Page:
Manitoba

Six-year-old girl spends spring break collecting socks for Winnipeg charities

A young girl is using her precious spring break time to collect new socks in the hopes no one jumps into puddles without a pair.

Braelyn Nurse is collecting new socks to give to United Way partner organizations

Braelyn Nurse is collecting socks for the United Way over spring break. (Pat Kaniuga/CBC)

A young girl is using her precious spring break time to collect new socks in the hopes no one jumps into puddles without a pair.

Braelyn Nurse, 6, has started a sock drive that will see clean pairs donated to a dozen United Way partner agencies. 

"[I'm doing it] to help people. Because in the springtime there's lots of puddles and if people jump in the puddles [and] they don't have any socks on, their feet will get wet."

This isn't the first clothing drive the young Winnipegger has done, says her aunt Shania Pruden. 

When Braelyn was five, she asked people to donate clothing instead of buying her presents on her birthday, and did the same thing on her sixth birthday. All the clothing was donated to United Way charities or to their Koats for Kids program.

"This year we thought that socks would be a lot easier to handle, 'cause there was a lot in our storage room and socks would be easier to maintain," said Pruden.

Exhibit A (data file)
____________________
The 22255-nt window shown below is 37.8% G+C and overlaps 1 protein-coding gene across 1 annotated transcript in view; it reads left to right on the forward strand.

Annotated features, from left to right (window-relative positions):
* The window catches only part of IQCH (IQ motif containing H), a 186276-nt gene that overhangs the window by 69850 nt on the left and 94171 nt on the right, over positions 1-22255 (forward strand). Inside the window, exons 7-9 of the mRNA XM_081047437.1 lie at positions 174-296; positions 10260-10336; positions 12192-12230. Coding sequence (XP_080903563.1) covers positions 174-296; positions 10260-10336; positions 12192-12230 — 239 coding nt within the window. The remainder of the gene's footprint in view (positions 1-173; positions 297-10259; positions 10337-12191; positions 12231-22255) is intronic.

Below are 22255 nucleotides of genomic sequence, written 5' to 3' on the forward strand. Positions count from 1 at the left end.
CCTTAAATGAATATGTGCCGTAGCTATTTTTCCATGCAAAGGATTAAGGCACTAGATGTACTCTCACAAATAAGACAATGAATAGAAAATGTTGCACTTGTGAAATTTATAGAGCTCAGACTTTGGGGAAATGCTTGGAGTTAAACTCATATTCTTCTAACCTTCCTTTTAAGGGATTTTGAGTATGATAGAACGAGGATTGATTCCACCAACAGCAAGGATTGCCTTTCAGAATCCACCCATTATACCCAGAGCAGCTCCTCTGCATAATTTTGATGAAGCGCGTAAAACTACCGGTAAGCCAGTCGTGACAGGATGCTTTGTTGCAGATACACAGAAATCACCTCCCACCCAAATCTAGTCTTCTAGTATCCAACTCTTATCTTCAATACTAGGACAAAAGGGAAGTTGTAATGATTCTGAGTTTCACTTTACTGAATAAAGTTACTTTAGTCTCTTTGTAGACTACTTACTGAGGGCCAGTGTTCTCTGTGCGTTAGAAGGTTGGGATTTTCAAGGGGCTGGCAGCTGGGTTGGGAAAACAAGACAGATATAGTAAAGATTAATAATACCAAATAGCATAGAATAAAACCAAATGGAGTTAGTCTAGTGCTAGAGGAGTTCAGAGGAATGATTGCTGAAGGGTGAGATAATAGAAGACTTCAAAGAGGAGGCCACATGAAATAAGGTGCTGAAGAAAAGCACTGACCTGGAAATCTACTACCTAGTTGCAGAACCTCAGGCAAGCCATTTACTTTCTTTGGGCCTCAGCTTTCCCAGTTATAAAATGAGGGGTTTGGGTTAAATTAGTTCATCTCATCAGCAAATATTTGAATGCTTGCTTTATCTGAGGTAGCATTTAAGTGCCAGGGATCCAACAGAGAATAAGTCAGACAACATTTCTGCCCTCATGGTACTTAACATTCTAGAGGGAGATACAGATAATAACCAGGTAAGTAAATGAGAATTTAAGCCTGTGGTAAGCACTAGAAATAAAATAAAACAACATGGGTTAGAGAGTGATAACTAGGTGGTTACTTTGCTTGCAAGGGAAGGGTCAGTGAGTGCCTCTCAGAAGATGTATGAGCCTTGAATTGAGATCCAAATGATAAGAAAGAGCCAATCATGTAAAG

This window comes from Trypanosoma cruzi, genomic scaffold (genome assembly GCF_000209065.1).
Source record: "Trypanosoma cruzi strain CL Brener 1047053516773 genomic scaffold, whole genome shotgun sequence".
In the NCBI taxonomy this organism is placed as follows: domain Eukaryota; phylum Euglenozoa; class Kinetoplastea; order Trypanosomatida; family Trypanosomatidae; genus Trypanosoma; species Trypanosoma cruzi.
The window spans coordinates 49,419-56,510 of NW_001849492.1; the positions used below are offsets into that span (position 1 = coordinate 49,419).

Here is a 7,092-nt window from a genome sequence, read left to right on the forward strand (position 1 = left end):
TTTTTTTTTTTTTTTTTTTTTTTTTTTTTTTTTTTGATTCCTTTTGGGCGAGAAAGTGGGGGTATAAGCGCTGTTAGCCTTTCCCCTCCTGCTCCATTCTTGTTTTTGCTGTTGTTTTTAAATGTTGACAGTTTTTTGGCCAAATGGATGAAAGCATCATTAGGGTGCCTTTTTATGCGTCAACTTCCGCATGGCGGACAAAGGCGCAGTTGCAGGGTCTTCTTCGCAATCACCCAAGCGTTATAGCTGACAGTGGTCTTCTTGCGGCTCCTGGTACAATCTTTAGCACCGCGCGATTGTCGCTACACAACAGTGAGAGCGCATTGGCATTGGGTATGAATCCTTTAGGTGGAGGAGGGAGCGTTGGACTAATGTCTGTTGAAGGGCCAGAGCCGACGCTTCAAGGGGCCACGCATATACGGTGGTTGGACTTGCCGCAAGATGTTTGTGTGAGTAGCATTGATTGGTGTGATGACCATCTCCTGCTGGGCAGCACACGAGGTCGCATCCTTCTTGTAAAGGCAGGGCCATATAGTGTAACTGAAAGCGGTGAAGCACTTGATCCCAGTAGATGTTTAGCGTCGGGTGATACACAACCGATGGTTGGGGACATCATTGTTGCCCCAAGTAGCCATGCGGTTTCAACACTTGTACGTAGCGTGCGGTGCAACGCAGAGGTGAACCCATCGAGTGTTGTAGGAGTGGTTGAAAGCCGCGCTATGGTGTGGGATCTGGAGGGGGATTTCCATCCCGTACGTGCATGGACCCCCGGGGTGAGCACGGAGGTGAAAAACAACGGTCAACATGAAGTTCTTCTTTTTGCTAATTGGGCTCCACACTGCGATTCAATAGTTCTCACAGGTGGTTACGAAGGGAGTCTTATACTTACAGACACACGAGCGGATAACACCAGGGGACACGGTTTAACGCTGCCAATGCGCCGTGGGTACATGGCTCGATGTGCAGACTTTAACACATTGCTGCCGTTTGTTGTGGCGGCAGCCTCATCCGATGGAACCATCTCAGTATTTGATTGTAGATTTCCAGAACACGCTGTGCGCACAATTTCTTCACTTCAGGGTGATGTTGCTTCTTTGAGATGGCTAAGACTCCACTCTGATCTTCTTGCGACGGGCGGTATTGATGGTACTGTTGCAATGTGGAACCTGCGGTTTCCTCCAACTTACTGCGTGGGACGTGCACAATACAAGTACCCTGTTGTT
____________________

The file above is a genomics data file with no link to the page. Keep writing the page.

A poster in support of Braelyn's sock drive. (Pat Kaniuga/CBC)

"People don't realize that something as simple as a pair of socks can make all the difference."

Clean socks aren't generally the first thing people think of when donating clothing to charity, she said.

This kind of community involvement runs in the family, said Pruden, who is an Indigenous activist and speaker.

"I like to say that my whole family's involved with community work, so my mom and stepdad are also involved with The Bear Clan," said Pruden.

Braelyn enjoys helping at events with The Bear Clan and participating in rallies advocating for families involved with honouring Missing and Murdered Indigenous Women and Girls, she added.

"[Braylen knows] if she can be there to support and stand in solidarity, she knows that she is making a difference in their life."

When asked how collecting things for people who are struggling made her feel, Braelyn responded with a simple answer.

"Happy," she said.

Socks can be donated at the United Way office on Main Street during business hours, or people can email braelynclothingdrive@outlook.com for pickup. 

With files from Information Radio

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